From the Memorial Service Program: THE LATE MRS. ROSE O’NEAL GREENHOW - WILMINGTON, N.C. OCT. 1, 1864 We have recorded (in part) the following letter, detailing the last rite of respect to the lady whose name is above written: “On Saturday morning, October 1, a dispatch was received in Wilmington by Mrs. De Prossoi, President of the Soldiers’ Aid Society, stating that the body of Mrs. greenhow had been recovered from the sea at Fort Fisher, and would be sent to town for internment. The ill-fated lady -- passenger in the steamer “Condor” which got aground in attempting to run in at New Inlet -- was drowned in trying to reach the shore in a small boat, which swamped the ‘rips’. A hundred houses were open to receive the lady, but a meeting of the Soldiers’ Aid Society being hastily convened, it was judged proper to have the funeral obsequies as public as possible, to which end the chapel attached to Hospital No. 4 was beautifully arranged, by order of the surgeon in charge, Dr. Micks, and here it was proposed the corpse should lie in state...”. “...At the last day, when the martyrs who have with their blood sealed their devotion to liberty shall stand together firm witnesses that truth is stronger than death, foremost among the shining throng, coequal with the Rolands and Joan d’Arcs of history will appear the Confederate heroine,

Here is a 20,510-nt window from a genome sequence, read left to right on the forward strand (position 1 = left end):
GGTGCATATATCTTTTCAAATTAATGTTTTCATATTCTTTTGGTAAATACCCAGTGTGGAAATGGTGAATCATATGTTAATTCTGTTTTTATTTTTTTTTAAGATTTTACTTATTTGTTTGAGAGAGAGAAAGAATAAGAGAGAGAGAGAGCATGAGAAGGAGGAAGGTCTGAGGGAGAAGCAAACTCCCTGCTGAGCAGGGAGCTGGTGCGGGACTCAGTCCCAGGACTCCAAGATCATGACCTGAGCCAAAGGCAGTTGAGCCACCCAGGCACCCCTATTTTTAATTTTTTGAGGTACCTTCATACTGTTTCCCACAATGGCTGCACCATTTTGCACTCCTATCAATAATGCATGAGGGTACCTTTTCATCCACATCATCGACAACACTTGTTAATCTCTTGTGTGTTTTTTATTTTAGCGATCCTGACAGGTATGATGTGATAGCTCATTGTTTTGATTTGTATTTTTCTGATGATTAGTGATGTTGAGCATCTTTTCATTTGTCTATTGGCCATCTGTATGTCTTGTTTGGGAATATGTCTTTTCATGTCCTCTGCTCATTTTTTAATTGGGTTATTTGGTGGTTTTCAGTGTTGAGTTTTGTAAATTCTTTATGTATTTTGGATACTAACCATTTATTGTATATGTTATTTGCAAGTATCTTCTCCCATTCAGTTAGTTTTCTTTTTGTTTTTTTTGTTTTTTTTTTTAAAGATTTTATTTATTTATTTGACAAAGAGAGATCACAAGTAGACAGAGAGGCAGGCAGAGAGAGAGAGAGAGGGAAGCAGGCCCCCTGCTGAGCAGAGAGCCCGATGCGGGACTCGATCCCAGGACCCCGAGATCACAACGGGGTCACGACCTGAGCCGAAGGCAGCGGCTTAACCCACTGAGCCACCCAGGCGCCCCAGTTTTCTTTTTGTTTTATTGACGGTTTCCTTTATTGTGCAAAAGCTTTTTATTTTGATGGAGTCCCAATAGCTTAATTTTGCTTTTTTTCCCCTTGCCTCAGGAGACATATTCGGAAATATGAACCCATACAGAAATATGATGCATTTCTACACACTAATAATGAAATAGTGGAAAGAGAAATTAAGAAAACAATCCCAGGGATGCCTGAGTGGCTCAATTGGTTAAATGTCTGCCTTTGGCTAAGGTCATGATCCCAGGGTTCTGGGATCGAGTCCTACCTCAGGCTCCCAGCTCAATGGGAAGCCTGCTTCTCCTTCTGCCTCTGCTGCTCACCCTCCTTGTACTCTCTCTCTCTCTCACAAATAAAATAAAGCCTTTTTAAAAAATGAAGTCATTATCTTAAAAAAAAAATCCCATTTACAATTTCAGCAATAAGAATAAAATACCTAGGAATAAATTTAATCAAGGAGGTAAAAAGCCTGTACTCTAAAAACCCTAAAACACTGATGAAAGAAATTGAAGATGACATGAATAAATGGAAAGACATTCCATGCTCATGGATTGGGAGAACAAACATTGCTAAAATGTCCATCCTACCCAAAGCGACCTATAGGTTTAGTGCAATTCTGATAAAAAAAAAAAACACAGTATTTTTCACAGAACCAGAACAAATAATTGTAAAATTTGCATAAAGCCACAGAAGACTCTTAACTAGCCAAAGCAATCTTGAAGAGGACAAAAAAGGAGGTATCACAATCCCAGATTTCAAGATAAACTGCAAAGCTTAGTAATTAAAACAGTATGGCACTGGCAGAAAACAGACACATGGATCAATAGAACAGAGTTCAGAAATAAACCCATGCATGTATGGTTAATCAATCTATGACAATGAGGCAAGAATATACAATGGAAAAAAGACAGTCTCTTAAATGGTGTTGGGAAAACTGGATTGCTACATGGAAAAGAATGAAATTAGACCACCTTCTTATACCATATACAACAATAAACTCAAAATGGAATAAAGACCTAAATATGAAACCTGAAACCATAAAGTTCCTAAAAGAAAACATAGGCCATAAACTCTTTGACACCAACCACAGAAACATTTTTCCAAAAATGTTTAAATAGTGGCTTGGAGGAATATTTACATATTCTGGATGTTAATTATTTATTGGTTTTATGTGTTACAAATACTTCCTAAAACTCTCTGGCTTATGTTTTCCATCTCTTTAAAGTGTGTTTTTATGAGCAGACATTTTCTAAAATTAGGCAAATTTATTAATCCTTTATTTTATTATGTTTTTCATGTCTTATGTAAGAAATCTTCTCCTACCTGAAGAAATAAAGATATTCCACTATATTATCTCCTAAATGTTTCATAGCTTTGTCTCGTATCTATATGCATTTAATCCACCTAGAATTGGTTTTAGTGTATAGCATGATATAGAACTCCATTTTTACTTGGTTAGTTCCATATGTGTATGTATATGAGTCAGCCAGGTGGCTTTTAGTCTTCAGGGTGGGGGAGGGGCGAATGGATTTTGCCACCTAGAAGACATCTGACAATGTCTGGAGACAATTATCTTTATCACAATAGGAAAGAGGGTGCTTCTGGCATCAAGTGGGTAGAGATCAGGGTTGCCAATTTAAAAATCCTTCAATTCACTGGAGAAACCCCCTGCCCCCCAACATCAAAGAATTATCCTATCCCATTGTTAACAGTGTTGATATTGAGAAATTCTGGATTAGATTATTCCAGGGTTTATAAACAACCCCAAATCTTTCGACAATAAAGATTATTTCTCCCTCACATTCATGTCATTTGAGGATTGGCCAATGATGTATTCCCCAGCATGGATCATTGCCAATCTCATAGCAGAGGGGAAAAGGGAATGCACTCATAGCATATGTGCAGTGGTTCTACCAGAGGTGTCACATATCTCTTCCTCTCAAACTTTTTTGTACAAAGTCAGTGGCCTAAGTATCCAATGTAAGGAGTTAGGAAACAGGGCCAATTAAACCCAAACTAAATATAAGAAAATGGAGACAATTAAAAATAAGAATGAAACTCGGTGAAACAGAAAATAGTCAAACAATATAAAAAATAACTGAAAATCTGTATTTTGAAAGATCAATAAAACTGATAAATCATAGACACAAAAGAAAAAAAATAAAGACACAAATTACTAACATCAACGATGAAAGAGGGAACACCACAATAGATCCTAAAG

R o s e A. G r e e n h o w.

Layton placing his Rose on Rose's grave
Beginning our trip, when I got in Layton’s Pickup truck this morning, I noticed a single rose flower lying on top of the dashboard. He said, “I brought my own rose - going to put it on her grave”. Throughout the day and by the closing of the ceremony that rose of his was fading and appearing a little wilted. I thought he probably would throw it away but not Layton. He asked me to get a picture of him laying his rose on Mrs. Greenhow’s grave. He did it with caring respect. I sure Rose approved!

Wednesday, November 12, 2014


EMBATTLED REBEL: JEFFERSON DAVIS AS COMMANDER IN CHIEF By James M. McPherson Penguin Press, $32.98, 301 pages, illustrated James McPherson of Princeton University may be America's most distinguished Civil War historian. His "Battle Cry of Freedom," published in 1988, not only won its author a Pulitzer Prize but remains the best single-volume history of the war.…

Monday, October 27, 2014

"The Volunteer" The Official Newsletter - NCSCV Camp#794, Whiteville, NC

Sunday, October 26, 2014

Honorable Governor Nikki Haley on Mattie Clyburn Rice

Ladies & Gentleman,

Honorable Governor Nikki Haley of the State of South Carolina.
Honorable Governor Nikki Haley
of the State of South Carolina.
I'm excited to report that this evening when I went to the post office I discovered a letter from the Honorable Governor Nikki Haley of the State of South Carolina.

God Bless Governor Haley and the State of South Carolina for supporting our tribute on October 18, 2014 at Hillcrest Cemetery in Monroe, North Carolina. We thank her for her special recognition of Mattie Clyburn Rice and her father Weary Clyburn who served the Palmetto State in the 12th South Carolina Infantry during the war.

As always, in service with you, in the Guardianship of their Memory,

Ronald Lee Perdue
Lt. F.C. Frazier Camp 668
North Carolina Division
Sons of Confederate Veterans

Friday, September 19, 2014

Why I Am a Member of the Sons of Confederate Veterans

These are my exact 
reasons that I belong 
to the SCV too! -- Mike 
BECAUSE I have a deep sense of loyalty to my family and that especially includes my great Grandfather, who, as a private in the Confederate Army with no hope of recognition except that his sacrifice would be remembered by his family, gave his life in defense of his country, his home, and those who would come after him.